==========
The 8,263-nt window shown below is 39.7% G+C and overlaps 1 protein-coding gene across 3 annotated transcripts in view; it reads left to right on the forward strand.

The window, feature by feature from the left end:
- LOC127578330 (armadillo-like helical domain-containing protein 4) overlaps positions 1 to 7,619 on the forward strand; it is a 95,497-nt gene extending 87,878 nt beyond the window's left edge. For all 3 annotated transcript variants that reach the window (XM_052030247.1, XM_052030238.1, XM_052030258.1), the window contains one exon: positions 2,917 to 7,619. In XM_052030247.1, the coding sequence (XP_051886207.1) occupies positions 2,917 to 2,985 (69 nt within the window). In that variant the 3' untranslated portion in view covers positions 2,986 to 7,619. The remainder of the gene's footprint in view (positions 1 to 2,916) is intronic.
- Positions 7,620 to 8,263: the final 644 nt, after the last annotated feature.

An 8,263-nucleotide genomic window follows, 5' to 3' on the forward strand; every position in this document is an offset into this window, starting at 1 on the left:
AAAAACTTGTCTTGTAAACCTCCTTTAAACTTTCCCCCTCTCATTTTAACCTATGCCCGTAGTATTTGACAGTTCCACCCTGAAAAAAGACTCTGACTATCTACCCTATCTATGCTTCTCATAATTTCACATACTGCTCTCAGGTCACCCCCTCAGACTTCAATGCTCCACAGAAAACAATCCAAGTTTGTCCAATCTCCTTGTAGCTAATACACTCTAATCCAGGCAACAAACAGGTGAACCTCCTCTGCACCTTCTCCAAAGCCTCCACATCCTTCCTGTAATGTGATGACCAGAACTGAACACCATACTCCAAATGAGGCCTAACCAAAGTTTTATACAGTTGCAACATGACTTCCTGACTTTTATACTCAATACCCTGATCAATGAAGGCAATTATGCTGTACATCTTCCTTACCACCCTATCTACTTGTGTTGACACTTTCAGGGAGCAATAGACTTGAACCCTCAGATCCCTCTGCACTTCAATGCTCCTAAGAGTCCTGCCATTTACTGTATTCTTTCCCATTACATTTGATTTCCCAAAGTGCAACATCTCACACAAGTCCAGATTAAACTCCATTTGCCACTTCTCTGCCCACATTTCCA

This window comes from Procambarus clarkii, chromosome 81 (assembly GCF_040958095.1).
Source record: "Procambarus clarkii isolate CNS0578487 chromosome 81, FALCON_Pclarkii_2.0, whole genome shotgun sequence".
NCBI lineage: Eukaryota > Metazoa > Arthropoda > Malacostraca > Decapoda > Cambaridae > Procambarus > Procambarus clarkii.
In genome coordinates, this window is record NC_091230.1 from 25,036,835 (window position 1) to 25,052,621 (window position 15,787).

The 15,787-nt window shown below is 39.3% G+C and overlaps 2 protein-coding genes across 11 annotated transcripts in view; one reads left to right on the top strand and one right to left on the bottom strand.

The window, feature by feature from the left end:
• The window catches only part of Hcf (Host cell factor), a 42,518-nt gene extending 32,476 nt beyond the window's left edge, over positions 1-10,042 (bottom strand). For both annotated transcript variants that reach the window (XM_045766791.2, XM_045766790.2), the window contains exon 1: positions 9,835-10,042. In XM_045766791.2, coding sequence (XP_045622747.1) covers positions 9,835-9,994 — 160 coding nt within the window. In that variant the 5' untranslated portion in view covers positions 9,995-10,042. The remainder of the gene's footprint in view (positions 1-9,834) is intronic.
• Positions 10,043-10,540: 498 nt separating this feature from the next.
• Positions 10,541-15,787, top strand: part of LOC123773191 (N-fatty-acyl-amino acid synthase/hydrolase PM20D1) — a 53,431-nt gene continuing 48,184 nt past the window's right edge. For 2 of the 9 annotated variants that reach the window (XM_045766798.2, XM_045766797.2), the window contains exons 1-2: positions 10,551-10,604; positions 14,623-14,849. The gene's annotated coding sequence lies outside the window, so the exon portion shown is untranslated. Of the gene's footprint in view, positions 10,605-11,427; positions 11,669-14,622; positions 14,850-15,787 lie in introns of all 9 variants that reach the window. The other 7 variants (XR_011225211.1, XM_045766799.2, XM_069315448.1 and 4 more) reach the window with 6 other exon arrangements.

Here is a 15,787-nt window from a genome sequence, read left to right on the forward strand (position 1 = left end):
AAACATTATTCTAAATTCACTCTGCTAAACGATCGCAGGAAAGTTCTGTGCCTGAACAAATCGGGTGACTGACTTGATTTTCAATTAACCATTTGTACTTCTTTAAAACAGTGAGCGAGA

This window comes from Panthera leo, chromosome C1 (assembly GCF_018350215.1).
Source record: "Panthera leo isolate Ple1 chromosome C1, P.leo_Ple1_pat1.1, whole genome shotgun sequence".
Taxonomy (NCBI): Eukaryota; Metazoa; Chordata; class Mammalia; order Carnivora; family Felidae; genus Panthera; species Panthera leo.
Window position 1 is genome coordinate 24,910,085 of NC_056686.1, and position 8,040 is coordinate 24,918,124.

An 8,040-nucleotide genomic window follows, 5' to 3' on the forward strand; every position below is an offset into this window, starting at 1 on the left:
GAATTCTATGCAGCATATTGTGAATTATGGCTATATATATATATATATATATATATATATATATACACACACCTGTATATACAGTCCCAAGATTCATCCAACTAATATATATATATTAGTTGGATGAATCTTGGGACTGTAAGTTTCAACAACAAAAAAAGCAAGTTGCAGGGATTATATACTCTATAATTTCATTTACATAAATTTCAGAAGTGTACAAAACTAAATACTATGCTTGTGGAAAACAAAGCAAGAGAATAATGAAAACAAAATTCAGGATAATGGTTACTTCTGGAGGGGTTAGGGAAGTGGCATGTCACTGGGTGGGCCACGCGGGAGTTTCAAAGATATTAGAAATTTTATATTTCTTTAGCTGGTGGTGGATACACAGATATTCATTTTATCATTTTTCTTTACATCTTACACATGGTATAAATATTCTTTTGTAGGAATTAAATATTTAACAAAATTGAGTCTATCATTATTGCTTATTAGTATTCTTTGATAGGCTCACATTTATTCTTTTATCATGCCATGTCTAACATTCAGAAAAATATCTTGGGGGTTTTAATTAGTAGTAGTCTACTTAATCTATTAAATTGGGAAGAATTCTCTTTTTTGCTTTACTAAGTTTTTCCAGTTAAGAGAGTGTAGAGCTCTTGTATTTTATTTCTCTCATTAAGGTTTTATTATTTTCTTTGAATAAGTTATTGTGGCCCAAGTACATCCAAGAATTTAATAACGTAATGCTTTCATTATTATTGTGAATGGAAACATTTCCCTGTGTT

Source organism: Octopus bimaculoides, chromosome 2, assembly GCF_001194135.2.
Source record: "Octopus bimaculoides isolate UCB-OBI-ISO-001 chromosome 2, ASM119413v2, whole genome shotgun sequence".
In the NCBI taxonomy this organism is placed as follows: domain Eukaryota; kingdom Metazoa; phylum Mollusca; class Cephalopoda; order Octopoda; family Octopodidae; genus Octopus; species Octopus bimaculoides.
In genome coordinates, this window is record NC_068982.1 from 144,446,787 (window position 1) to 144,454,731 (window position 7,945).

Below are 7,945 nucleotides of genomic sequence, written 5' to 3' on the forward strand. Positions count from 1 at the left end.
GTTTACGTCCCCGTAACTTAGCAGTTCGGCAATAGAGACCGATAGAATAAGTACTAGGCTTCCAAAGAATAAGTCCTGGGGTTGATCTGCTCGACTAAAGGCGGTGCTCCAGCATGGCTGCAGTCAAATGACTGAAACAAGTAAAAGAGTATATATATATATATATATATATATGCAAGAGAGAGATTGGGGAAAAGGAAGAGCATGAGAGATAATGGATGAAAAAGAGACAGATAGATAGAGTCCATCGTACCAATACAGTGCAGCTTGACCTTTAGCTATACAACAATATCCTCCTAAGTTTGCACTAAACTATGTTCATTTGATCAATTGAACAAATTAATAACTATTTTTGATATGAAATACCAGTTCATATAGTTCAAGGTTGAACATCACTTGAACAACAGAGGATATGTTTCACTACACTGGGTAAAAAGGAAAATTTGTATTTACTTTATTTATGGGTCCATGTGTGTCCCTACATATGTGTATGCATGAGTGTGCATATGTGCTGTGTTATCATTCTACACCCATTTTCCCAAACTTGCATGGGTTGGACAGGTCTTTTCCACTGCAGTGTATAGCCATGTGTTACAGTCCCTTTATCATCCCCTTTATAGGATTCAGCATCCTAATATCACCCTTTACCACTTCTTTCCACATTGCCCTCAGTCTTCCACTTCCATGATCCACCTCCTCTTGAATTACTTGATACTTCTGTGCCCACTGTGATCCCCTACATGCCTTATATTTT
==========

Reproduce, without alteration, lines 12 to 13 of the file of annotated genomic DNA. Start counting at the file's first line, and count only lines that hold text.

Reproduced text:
The window, feature by feature from the left end:
• The window catches only part of Hcf (Host cell factor), a 42,518-nt gene extending 32,476 nt beyond the window's left edge, over positions 1-10,042 (bottom strand). For both annotated transcript variants that reach the window (XM_045766791.2, XM_045766790.2), the window contains exon 1: positions 9,835-10,042. In XM_045766791.2, coding sequence (XP_045622747.1) covers positions 9,835-9,994 — 160 coding nt within the window. In that variant the 5' untranslated portion in view covers positions 9,995-10,042. The remainder of the gene's footprint in view (positions 1-9,834) is intronic.